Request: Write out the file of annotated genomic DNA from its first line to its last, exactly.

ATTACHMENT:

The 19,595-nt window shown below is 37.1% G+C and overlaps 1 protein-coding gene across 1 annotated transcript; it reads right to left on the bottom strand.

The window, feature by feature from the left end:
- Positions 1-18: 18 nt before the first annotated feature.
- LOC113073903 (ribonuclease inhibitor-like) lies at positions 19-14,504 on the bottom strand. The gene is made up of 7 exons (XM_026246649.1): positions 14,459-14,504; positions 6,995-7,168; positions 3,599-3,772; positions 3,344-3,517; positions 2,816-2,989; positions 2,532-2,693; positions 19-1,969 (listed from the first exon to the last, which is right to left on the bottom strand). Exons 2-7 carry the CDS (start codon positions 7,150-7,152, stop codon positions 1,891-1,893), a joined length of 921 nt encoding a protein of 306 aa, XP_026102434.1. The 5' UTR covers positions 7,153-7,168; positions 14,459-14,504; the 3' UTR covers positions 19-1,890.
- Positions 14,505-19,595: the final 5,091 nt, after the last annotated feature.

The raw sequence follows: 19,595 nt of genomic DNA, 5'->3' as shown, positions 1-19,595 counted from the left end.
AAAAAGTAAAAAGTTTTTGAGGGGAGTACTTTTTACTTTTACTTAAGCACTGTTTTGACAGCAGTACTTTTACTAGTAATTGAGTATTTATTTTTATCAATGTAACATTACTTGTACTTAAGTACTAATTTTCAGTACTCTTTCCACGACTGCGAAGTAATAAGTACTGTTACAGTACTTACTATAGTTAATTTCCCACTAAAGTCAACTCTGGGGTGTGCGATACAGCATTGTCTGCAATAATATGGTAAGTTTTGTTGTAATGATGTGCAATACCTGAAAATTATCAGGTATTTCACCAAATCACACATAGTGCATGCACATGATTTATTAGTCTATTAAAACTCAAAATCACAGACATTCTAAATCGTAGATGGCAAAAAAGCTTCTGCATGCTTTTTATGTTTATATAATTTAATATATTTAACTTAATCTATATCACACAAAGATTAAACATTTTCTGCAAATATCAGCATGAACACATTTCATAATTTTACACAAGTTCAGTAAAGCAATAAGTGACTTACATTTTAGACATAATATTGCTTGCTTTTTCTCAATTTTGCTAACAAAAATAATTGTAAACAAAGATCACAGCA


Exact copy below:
The 19,595-nt window shown below is 37.1% G+C and overlaps 1 protein-coding gene across 1 annotated transcript; it reads right to left on the bottom strand.

The window, feature by feature from the left end:
- Positions 1-18: 18 nt before the first annotated feature.
- LOC113073903 (ribonuclease inhibitor-like) lies at positions 19-14,504 on the bottom strand. The gene is made up of 7 exons (XM_026246649.1): positions 14,459-14,504; positions 6,995-7,168; positions 3,599-3,772; positions 3,344-3,517; positions 2,816-2,989; positions 2,532-2,693; positions 19-1,969 (listed from the first exon to the last, which is right to left on the bottom strand). Exons 2-7 carry the CDS (start codon positions 7,150-7,152, stop codon positions 1,891-1,893), a joined length of 921 nt encoding a protein of 306 aa, XP_026102434.1. The 5' UTR covers positions 7,153-7,168; positions 14,459-14,504; the 3' UTR covers positions 19-1,890.
- Positions 14,505-19,595: the final 5,091 nt, after the last annotated feature.

The raw sequence follows: 19,595 nt of genomic DNA, 5'->3' as shown, positions 1-19,595 counted from the left end.
AAAAAGTAAAAAGTTTTTGAGGGGAGTACTTTTTACTTTTACTTAAGCACTGTTTTGACAGCAGTACTTTTACTAGTAATTGAGTATTTATTTTTATCAATGTAACATTACTTGTACTTAAGTACTAATTTTCAGTACTCTTTCCACGACTGCGAAGTAATAAGTACTGTTACAGTACTTACTATAGTTAATTTCCCACTAAAGTCAACTCTGGGGTGTGCGATACAGCATTGTCTGCAATAATATGGTAAGTTTTGTTGTAATGATGTGCAATACCTGAAAATTATCAGGTATTTCACCAAATCACACATAGTGCATGCACATGATTTATTAGTCTATTAAAACTCAAAATCACAGACATTCTAAATCGTAGATGGCAAAAAAGCTTCTGCATGCTTTTTATGTTTATATAATTTAATATATTTAACTTAATCTATATCACACAAAGATTAAACATTTTCTGCAAATATCAGCATGAACACATTTCATAATTTTACACAAGTTCAGTAAAGCAATAAGTGACTTACATTTTAGACATAATATTGCTTGCTTTTTCTCAATTTTGCTAACAAAAATAATTGTAAACAAAGATCACAGCA